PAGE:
Originally posted by Gordon206 on 07/15/07
Note: There isn’t much to say about this piece, except that it happened, as advertised, in May 1977. Only later, however, did I realize the full extent of what was happening around me: especially the terrorist acts.
The entire essay approaches 10,000 words, and I did not want to break it up. However, that is simply too long for an online reading experience. Thus it will appear in three parts.
15 May 1977
For the stage-setting, think of soft air and springtime; a gentle breeze; the glossy green of poplar leaves spinning in the sun. I was young, alone, and abroad. Also, I was ill. More than a cold, less than the plague, this was, I assumed, a tenacious, crawling influenza that had taken over my life. This happened in Syria, on a train moving north.
It had been, I decided, the most useless detour of my life. After a rocky bounce through the eastern provinces of Turkey, skirting the borders of first the Soviet Union, then Iran and Iraq, I had swung south through Qamichli, Aleppo, and Damascus, then north again through Aleppo on the way back to Asia Minor. I was sick when I entered Syria, and I was sick leaving it. In the course of a five-day visit to a landscape brimming with historic and cultural riches I had managed to miss virtually everything. Personal contact had been sparse; sickness and futility dogged me. At Nusaybin, the last town in Turkey, I walked to the Syrian frontier past knots of young Kurds, unemployed and jeering, an Islamic version of the Eumenides come to bid me fare-ill. When I rode in the share-taxi from Qamichli to Aleppo my somber seat-mate, a former pilot in the Syrian Air Force, never missed a chance to remind me that the Israeli Phantom which shot down and killed his best friend was made in U.S.A. Then, in the middle of the Syrian desert, as we hurtled past at 70 mph, he pointed to the crumpled hulk of a car in which his brother had died only two months before.
In Aleppo I had wandered alone, to no purpose, through the wondrous warren-like bazaar of the Old City . Late that first afternoon, while striding along the streets near my hotel, I heard a crack and felt my right shoe give way.
These were suede desert boots, made in England and famed for their comfort and quality, the kind known to British soldiers in Cairo, circa 1942, as “brothel creepers.” The welt of this fine English product, brittle and improperly tanned, had snapped clean across like a slice of melba toast.
For a moment I stood, unbelieving, in the teeming heart of Aleppo. A shoe, overworked by the strain of being walked upon, had cracked and broken. Never in a lifetime of footwear-ownership had I known such a thing to happen. A quick hobble to a street-side cobbler-I had no intention of blowing my meager funds on new shoes-produced a tacked-on leather patch costing less than a dollar. But walking now became even more difficult. For two days thereafter, like an actor training to play a wounded man, I limped along the streets of Aleppo, then onto a southbound bus, and at last to a run-down hotel in the heart of Damascus.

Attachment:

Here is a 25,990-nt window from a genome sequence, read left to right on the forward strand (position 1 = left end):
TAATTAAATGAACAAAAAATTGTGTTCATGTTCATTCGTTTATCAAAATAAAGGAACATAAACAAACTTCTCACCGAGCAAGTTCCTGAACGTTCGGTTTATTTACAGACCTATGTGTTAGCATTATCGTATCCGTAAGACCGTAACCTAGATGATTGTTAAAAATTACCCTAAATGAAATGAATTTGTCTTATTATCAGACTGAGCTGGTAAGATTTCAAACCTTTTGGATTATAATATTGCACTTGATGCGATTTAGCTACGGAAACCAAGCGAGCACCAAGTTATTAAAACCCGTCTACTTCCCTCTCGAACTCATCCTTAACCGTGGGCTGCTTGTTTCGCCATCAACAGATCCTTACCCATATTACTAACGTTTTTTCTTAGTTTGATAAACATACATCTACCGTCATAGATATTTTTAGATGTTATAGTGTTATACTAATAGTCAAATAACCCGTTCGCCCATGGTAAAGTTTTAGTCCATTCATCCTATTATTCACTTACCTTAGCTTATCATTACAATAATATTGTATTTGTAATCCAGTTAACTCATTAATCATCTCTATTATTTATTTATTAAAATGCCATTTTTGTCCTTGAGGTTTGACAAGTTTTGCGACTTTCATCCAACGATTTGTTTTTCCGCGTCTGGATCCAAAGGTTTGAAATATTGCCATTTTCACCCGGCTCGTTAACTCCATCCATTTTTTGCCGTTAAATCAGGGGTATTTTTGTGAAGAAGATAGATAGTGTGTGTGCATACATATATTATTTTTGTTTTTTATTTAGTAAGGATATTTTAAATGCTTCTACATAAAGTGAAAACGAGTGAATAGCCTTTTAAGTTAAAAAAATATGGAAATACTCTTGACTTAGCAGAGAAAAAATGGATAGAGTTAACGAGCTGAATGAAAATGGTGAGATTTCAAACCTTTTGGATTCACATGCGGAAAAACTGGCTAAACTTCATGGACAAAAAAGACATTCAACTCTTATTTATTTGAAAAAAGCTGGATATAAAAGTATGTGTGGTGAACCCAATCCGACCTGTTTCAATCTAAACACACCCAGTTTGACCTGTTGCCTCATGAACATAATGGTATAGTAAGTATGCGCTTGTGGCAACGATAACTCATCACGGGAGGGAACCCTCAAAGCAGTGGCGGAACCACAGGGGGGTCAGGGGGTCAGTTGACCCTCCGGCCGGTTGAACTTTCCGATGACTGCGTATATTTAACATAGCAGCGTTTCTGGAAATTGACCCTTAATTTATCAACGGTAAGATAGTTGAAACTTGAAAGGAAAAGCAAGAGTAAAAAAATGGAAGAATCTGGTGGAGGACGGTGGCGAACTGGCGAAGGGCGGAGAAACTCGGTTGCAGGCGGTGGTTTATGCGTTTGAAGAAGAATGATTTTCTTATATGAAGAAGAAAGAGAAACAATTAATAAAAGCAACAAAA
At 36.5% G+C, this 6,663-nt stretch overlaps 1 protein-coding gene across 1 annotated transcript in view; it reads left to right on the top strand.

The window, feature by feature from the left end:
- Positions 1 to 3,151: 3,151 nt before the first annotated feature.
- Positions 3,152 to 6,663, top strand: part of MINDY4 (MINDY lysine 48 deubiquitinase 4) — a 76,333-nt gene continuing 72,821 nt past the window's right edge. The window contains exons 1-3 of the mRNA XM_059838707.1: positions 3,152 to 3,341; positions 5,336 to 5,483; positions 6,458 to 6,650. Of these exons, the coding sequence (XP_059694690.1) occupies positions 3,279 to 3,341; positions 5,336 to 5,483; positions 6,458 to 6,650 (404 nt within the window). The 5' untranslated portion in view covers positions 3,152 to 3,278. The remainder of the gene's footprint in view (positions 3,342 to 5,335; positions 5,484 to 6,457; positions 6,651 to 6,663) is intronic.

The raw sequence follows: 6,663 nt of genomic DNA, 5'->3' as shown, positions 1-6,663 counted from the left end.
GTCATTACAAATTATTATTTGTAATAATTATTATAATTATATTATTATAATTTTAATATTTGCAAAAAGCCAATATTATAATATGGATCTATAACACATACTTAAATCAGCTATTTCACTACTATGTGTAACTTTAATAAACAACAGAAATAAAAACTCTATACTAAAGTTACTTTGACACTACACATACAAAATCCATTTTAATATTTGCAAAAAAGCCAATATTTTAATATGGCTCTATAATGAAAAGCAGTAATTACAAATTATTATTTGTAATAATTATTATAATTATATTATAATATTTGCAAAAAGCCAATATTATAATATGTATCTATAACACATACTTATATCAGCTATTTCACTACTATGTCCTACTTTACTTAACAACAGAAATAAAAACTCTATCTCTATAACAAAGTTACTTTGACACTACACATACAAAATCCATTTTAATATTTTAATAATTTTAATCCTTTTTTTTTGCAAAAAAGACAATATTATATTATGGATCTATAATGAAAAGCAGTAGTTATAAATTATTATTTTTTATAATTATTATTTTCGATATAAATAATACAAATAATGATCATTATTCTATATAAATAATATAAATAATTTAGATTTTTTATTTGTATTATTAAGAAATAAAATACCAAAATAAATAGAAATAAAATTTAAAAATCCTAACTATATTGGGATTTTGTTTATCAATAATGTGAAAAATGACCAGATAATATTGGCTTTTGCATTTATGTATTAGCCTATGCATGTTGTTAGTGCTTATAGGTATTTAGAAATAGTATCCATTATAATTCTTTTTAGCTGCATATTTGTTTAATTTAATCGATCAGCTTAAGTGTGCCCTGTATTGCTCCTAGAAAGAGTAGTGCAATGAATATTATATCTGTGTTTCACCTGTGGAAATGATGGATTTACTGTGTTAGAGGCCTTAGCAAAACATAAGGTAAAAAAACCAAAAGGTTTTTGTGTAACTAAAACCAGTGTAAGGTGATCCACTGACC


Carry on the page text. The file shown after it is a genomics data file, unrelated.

There, in the capital’s famous souk, I gave in and bought a pair of canvas Syrian sneakers; but even then, in haste and confused by the metric sizes, I managed to buy them two centimeters too small. With my new-and increasingly painful-tennis shoes, I embarked on more futile explorations. Outside the great Umayyad Mosque I stood but, feeling ill, unclean, and foreign, did not attempt to enter.
Before the gates of the bazaar I found temporary refuge. In a tiny kiosk run by a friendly Arab, I sat and drank sherbets crafted from shaved ice and a heap of Damascus oranges. The stall, no more than an extra-large phone booth, contained two stools wedged between a wall and a counter. The proprietor worked alone, pulverizing the fruit, rinsing and re-using the same water glasses for all customers, drawing waxed-paper straws from a small cardboard box. On the side of this box, next to Arabic squiggles, it read, “Modern Syrian Factory of Straw.” Nothing, I decided, could have been more wonderful. Like an instant television commercial, the vision arose: a humble workshop bustling with industry, the bales of its walls a pale, bristly gold in the desert sun, its workers faithfully shipping their waxed-paper products to the sherbet and fruit juice venders of Syria. Then I tasted the orange sherbet, and from the first sip I could not believe that such flavor was possible in this dusty world. Heaven, sweet and slushy, had appeared in a water glass. Within seconds my throat was healed, my malady overthrown. Having devoured one drink I ordered another, and when that was finished I ordered a third. As the gluttonous American left the vender’s stall, he bowed deeply and pressed his hands together in the sincerest gratitude imaginable. And well he should, for those three fresh orange concoctions were the high point of his visit to Syria and one of the greatest gastronomic pleasures of his life.